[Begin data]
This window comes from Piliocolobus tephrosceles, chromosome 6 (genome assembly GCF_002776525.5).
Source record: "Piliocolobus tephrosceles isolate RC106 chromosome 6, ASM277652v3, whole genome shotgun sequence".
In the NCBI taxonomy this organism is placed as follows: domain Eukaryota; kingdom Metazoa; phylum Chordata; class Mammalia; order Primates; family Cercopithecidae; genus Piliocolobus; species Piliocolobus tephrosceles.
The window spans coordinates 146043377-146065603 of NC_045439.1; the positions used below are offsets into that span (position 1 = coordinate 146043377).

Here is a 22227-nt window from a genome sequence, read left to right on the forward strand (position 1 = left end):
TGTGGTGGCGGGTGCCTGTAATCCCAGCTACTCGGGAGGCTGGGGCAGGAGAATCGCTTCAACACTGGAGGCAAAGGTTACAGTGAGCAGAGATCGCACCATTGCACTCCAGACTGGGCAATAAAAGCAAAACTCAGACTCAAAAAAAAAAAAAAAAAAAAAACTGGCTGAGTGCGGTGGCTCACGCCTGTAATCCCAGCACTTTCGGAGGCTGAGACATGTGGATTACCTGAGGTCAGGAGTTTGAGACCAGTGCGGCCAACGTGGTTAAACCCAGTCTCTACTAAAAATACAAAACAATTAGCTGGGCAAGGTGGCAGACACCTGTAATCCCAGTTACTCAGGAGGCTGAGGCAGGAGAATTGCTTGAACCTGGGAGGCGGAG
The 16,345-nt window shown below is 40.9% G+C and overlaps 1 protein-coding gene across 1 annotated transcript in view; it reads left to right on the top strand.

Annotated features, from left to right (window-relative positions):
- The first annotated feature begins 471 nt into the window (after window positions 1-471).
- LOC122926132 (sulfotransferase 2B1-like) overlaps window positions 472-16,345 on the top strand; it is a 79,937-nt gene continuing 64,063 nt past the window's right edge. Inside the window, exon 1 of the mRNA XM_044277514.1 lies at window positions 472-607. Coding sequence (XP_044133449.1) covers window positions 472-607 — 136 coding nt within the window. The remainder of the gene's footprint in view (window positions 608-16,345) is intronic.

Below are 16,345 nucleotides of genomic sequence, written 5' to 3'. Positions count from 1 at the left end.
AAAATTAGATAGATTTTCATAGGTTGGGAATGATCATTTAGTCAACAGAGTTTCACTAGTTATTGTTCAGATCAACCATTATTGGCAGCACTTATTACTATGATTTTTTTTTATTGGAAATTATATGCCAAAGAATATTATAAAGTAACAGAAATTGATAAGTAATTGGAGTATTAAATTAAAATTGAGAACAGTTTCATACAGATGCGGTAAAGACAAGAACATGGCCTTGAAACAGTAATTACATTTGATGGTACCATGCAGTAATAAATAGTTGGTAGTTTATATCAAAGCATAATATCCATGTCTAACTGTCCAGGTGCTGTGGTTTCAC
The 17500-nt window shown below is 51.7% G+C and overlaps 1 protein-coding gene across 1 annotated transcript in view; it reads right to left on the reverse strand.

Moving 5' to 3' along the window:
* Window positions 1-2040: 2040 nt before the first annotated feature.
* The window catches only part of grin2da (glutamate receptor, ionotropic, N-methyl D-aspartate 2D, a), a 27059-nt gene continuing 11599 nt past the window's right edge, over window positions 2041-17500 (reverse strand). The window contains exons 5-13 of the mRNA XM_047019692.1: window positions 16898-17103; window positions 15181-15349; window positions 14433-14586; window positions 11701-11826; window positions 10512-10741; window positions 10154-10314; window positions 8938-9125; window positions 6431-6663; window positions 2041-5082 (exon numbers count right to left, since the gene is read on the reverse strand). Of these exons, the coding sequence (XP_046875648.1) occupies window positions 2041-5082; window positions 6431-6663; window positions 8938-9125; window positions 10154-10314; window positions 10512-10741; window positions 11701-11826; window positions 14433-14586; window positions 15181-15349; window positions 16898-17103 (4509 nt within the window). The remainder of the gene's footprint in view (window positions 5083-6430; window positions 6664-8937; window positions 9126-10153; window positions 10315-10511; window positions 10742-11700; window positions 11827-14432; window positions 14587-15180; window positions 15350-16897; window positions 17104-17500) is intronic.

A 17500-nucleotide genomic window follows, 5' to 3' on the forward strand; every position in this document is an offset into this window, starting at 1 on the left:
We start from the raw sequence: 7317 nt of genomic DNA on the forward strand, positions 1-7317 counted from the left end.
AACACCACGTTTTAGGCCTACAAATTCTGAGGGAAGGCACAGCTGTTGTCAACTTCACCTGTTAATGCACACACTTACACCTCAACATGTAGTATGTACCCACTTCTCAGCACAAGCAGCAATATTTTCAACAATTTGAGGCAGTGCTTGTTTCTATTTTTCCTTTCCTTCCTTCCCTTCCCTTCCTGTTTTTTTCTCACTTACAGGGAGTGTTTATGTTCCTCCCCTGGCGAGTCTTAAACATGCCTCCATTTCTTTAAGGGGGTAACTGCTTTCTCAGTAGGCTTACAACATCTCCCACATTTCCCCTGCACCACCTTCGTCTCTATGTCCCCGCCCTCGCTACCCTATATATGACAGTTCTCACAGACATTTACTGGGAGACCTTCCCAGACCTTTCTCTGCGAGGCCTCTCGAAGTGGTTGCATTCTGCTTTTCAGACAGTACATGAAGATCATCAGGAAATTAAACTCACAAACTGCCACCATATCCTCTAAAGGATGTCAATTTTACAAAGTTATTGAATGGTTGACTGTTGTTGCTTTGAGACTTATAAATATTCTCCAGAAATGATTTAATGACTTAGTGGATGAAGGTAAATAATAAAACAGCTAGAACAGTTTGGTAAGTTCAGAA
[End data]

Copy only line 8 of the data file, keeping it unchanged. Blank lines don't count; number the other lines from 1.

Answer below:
Annotated features, from left to right (window-relative positions):